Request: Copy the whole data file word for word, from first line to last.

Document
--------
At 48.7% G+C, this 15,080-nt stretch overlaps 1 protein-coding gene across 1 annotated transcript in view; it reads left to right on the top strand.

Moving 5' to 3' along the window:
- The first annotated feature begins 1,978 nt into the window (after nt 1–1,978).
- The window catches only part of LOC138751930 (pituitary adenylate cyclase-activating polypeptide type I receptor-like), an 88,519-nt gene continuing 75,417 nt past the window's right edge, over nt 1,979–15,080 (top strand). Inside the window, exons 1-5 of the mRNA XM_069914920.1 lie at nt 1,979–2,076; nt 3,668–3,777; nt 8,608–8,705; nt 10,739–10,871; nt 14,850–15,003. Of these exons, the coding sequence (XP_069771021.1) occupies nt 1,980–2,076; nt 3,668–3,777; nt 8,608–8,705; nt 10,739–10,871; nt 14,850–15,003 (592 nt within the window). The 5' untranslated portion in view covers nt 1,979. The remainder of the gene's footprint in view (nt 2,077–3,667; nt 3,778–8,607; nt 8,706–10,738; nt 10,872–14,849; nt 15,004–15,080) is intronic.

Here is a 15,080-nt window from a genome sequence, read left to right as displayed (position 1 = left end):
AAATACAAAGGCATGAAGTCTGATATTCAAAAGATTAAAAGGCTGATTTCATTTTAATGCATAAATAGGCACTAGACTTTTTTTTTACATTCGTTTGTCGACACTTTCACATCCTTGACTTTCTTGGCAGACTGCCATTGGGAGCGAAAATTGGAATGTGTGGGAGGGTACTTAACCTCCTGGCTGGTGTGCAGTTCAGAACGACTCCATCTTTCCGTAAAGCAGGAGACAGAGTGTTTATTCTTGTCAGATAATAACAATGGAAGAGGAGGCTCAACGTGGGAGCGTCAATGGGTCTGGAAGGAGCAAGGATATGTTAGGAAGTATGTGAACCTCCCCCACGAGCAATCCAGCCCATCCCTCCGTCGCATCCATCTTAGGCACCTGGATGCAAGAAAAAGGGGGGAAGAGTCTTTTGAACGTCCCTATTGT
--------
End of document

At 48.7% G+C, this 15,080-nt stretch overlaps 1 protein-coding gene across 1 annotated transcript in view; it reads left to right on the top strand.

Moving 5' to 3' along the window:
- The first annotated feature begins 1,978 nt into the window (after nt 1–1,978).
- The window catches only part of LOC138751930 (pituitary adenylate cyclase-activating polypeptide type I receptor-like), an 88,519-nt gene continuing 75,417 nt past the window's right edge, over nt 1,979–15,080 (top strand). Inside the window, exons 1-5 of the mRNA XM_069914920.1 lie at nt 1,979–2,076; nt 3,668–3,777; nt 8,608–8,705; nt 10,739–10,871; nt 14,850–15,003. Of these exons, the coding sequence (XP_069771021.1) occupies nt 1,980–2,076; nt 3,668–3,777; nt 8,608–8,705; nt 10,739–10,871; nt 14,850–15,003 (592 nt within the window). The 5' untranslated portion in view covers nt 1,979. The remainder of the gene's footprint in view (nt 2,077–3,667; nt 3,778–8,607; nt 8,706–10,738; nt 10,872–14,849; nt 15,004–15,080) is intronic.

Here is a 15,080-nt window from a genome sequence, read left to right as displayed (position 1 = left end):
AAATACAAAGGCATGAAGTCTGATATTCAAAAGATTAAAAGGCTGATTTCATTTTAATGCATAAATAGGCACTAGACTTTTTTTTTACATTCGTTTGTCGACACTTTCACATCCTTGACTTTCTTGGCAGACTGCCATTGGGAGCGAAAATTGGAATGTGTGGGAGGGTACTTAACCTCCTGGCTGGTGTGCAGTTCAGAACGACTCCATCTTTCCGTAAAGCAGGAGACAGAGTGTTTATTCTTGTCAGATAATAACAATGGAAGAGGAGGCTCAACGTGGGAGCGTCAATGGGTCTGGAAGGAGCAAGGATATGTTAGGAAGTATGTGAACCTCCCCCACGAGCAATCCAGCCCATCCCTCCGTCGCATCCATCTTAGGCACCTGGATGCAAGAAAAAGGGGGGAAGAGTCTTTTGAACGTCCCTATTGT